• Self-Awareness
  • Self-Management
  • Social Awareness
  • Relationship Skills
  • Responsible Decision Making

In addition to being important for Cloverbuds now, research indicates that SEL competencies have become increasingly important during the transition from middle childhood to early adolescence because they have been consistently linked to two primary developmental tasks of adolescence—academic achievement and social competence. In the most recent study, researchers studied five more specific indicators of social emotional development. The descriptions of these five skills are below.

  • Prosocial Behaviors: being able to take another person’s perspective, offer support, and help when others are in distress.
  • Cooperation: the ability to work well with peers, teachers, and other adults for a common benefit or goal.
  • Self-Control: being able to control and regulate attention and impulsive behavior in order to pursue and achieve long-term goals.
  • Emotion Regulation: identifying and managing emotions.
  • Work Habits: the ability to work hard and independently, to turn in work on time, to follow group rules, and to put forward one’s best effort to achieve goals.

This study found that there were distinct profiles of children’s SEL skills during middle childhood (measured in Grade 4). The researchers found that about half of the children displayed consistently high scores across all five SEL skills, while others were strong on some, but weaker on others, and still others were low on all skills. The other major finding was that these patterns were linked to distinctive peer and academic outcomes in early adolescence (measured in Grade 6), with the those displaying all five skills faring better. In contrast, the youth who exhibited prosocial and self-control skills were at risk of poor academic competence; the high cooperation/work habit youth were at risk of poor social functioning. Those with overall low SEL skills demonstrated the highest risk in poor academic and social functioning in early adolescence.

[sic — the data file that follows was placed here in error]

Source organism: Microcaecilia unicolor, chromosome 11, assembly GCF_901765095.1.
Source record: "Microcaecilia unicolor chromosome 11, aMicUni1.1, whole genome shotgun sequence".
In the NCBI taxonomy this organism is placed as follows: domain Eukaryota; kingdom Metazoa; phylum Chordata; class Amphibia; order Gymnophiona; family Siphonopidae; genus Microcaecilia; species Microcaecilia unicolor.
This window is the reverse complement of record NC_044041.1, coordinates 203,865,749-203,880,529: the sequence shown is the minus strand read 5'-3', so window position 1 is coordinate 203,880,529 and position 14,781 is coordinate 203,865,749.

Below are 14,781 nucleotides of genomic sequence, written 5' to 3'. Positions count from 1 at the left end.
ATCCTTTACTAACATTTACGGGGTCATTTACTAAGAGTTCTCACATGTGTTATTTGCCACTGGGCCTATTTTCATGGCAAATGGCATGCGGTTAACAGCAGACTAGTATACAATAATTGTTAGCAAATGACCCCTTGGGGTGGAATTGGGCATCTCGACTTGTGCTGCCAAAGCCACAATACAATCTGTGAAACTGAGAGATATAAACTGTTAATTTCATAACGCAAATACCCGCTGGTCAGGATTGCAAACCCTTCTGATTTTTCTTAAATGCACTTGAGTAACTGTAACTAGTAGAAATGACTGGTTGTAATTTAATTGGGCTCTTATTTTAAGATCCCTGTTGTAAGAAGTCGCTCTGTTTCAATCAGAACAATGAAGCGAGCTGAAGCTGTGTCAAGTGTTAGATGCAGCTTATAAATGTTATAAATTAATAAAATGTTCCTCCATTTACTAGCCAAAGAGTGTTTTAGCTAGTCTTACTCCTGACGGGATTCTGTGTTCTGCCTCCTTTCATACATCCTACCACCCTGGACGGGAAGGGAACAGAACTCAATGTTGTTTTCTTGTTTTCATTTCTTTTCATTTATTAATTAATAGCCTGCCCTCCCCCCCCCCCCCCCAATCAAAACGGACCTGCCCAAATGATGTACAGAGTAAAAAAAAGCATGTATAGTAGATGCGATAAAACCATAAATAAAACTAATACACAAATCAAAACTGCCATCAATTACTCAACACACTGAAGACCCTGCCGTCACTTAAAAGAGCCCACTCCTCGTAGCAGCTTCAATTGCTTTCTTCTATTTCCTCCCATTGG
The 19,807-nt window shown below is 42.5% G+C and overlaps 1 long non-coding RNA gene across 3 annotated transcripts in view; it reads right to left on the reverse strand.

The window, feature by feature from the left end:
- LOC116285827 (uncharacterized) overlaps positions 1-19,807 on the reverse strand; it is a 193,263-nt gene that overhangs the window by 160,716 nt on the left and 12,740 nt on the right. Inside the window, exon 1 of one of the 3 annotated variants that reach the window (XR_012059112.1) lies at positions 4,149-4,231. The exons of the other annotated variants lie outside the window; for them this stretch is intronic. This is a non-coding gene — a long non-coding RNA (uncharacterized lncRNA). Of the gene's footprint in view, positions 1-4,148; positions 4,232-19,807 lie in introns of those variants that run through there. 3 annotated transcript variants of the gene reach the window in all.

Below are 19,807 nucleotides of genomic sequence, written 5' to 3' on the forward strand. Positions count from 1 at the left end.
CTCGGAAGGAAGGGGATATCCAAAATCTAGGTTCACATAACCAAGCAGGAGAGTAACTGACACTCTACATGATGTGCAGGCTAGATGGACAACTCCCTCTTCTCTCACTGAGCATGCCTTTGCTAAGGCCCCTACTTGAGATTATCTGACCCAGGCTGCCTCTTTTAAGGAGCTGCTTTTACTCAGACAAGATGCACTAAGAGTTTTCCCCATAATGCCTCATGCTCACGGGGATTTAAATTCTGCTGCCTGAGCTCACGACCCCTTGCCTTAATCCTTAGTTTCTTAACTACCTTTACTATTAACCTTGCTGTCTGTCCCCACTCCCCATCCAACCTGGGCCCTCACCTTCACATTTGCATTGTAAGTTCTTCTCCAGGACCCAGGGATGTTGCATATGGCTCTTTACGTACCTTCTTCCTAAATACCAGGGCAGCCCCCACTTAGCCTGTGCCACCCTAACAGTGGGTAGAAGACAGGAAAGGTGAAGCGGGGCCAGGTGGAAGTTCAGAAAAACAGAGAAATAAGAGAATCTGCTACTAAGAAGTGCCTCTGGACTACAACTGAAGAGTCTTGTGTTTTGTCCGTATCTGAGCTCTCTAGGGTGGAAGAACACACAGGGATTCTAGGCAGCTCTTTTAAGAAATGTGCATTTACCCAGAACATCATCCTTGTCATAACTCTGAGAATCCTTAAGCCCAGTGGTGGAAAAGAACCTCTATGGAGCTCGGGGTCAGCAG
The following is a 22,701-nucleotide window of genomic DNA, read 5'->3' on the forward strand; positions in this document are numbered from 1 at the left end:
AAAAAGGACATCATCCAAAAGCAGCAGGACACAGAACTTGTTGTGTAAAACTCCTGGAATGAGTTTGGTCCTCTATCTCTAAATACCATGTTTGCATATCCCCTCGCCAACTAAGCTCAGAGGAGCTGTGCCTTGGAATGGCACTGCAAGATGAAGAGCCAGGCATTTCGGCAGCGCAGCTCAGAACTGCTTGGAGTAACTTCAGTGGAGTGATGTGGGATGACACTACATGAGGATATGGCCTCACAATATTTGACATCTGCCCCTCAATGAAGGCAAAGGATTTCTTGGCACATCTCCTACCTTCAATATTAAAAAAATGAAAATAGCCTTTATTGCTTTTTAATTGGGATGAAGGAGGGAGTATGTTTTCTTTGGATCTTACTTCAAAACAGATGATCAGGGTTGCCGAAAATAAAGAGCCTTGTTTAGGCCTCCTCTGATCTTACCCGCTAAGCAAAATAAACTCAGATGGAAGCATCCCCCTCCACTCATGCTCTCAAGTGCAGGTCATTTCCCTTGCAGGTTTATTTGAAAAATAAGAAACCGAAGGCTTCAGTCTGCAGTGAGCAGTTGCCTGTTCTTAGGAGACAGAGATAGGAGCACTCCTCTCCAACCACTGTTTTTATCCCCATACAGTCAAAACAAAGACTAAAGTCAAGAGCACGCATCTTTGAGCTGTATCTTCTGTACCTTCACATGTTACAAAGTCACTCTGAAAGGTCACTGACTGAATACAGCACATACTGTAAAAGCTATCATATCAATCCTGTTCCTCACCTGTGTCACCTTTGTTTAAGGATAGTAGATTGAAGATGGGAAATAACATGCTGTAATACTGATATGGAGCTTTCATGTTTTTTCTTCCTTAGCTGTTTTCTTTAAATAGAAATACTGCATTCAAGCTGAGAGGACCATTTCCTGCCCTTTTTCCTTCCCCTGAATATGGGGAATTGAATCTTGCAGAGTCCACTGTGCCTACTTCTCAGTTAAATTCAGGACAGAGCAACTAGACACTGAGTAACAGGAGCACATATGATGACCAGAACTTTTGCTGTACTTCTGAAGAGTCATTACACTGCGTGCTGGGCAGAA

SEL and Cloverbud Volunteers

What does this mean for Cloverbud volunteers? A key takeaway from this research is that it is important to help youth achieve a variety of social emotional skills, not just any one skill. Children in the Cloverbud age group are learning social and emotional skills, but they are a work in progress – they are still mastering them. Small group activities help them learn how to get along with others and be social. As you work with Cloverbuds, how you set up activities and the interactions that occur between you and the members and between the members with each other will provide many opportunities to reinforce these skills. Encourage them to work with and talk to each other. These practices will create a positive social climate.

It’s easy to see how these SEL skills will help Cloverbuds get along in the world now and in the future. However, because they are more self-centered, it will be a while before Cloverbuds are totally able to see something from someone else’s perspective. Developing self-control allows them to share with others and to stay focused. Rules help establish group norms while teaching work habits, self-control, and emotion regulation. These rules should be focused on safety and well-being. If corrections are needed, the best practice is to start by getting the child’s attention by using their name, restating your expectations, and giving a specific instruction on how they can correct their behavior. When giving directions, start off by saying, “Soon, but not yet,…” and keep the number of steps simple.